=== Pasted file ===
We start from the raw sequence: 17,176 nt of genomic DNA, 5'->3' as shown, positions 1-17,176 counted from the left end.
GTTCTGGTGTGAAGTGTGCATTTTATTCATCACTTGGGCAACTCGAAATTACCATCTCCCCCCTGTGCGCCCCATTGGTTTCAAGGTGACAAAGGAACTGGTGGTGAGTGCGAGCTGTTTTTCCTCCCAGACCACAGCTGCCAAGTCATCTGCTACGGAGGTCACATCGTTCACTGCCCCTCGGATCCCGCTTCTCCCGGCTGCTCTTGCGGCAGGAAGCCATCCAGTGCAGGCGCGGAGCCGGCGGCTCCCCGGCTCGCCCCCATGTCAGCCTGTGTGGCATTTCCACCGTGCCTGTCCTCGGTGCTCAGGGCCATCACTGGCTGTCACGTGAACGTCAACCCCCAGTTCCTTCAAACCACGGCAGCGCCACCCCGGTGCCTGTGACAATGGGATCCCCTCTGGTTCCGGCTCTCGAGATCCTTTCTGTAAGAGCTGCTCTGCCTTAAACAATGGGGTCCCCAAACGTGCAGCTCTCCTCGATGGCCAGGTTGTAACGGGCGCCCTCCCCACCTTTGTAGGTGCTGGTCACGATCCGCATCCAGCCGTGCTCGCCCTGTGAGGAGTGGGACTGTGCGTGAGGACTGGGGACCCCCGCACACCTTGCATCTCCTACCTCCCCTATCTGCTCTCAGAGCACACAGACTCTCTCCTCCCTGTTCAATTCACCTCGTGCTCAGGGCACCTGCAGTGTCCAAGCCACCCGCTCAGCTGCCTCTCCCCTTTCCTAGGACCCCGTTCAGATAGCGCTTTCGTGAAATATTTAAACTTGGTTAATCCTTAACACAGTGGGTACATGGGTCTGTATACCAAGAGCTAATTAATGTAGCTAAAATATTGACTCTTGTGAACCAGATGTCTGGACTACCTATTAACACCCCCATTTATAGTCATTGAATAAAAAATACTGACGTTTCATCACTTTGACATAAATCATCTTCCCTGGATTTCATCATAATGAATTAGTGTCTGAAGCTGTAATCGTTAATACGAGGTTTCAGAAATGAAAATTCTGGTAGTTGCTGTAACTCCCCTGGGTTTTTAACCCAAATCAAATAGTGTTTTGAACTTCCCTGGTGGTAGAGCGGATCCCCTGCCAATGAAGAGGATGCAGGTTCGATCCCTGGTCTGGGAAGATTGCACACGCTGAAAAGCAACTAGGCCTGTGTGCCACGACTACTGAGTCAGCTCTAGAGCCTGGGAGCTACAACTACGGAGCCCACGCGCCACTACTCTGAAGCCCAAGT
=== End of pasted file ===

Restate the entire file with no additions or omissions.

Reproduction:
We start from the raw sequence: 17,176 nt of genomic DNA, 5'->3' as shown, positions 1-17,176 counted from the left end.
GTTCTGGTGTGAAGTGTGCATTTTATTCATCACTTGGGCAACTCGAAATTACCATCTCCCCCCTGTGCGCCCCATTGGTTTCAAGGTGACAAAGGAACTGGTGGTGAGTGCGAGCTGTTTTTCCTCCCAGACCACAGCTGCCAAGTCATCTGCTACGGAGGTCACATCGTTCACTGCCCCTCGGATCCCGCTTCTCCCGGCTGCTCTTGCGGCAGGAAGCCATCCAGTGCAGGCGCGGAGCCGGCGGCTCCCCGGCTCGCCCCCATGTCAGCCTGTGTGGCATTTCCACCGTGCCTGTCCTCGGTGCTCAGGGCCATCACTGGCTGTCACGTGAACGTCAACCCCCAGTTCCTTCAAACCACGGCAGCGCCACCCCGGTGCCTGTGACAATGGGATCCCCTCTGGTTCCGGCTCTCGAGATCCTTTCTGTAAGAGCTGCTCTGCCTTAAACAATGGGGTCCCCAAACGTGCAGCTCTCCTCGATGGCCAGGTTGTAACGGGCGCCCTCCCCACCTTTGTAGGTGCTGGTCACGATCCGCATCCAGCCGTGCTCGCCCTGTGAGGAGTGGGACTGTGCGTGAGGACTGGGGACCCCCGCACACCTTGCATCTCCTACCTCCCCTATCTGCTCTCAGAGCACACAGACTCTCTCCTCCCTGTTCAATTCACCTCGTGCTCAGGGCACCTGCAGTGTCCAAGCCACCCGCTCAGCTGCCTCTCCCCTTTCCTAGGACCCCGTTCAGATAGCGCTTTCGTGAAATATTTAAACTTGGTTAATCCTTAACACAGTGGGTACATGGGTCTGTATACCAAGAGCTAATTAATGTAGCTAAAATATTGACTCTTGTGAACCAGATGTCTGGACTACCTATTAACACCCCCATTTATAGTCATTGAATAAAAAATACTGACGTTTCATCACTTTGACATAAATCATCTTCCCTGGATTTCATCATAATGAATTAGTGTCTGAAGCTGTAATCGTTAATACGAGGTTTCAGAAATGAAAATTCTGGTAGTTGCTGTAACTCCCCTGGGTTTTTAACCCAAATCAAATAGTGTTTTGAACTTCCCTGGTGGTAGAGCGGATCCCCTGCCAATGAAGAGGATGCAGGTTCGATCCCTGGTCTGGGAAGATTGCACACGCTGAAAAGCAACTAGGCCTGTGTGCCACGACTACTGAGTCAGCTCTAGAGCCTGGGAGCTACAACTACGGAGCCCACGCGCCACTACTCTGAAGCCCAAGT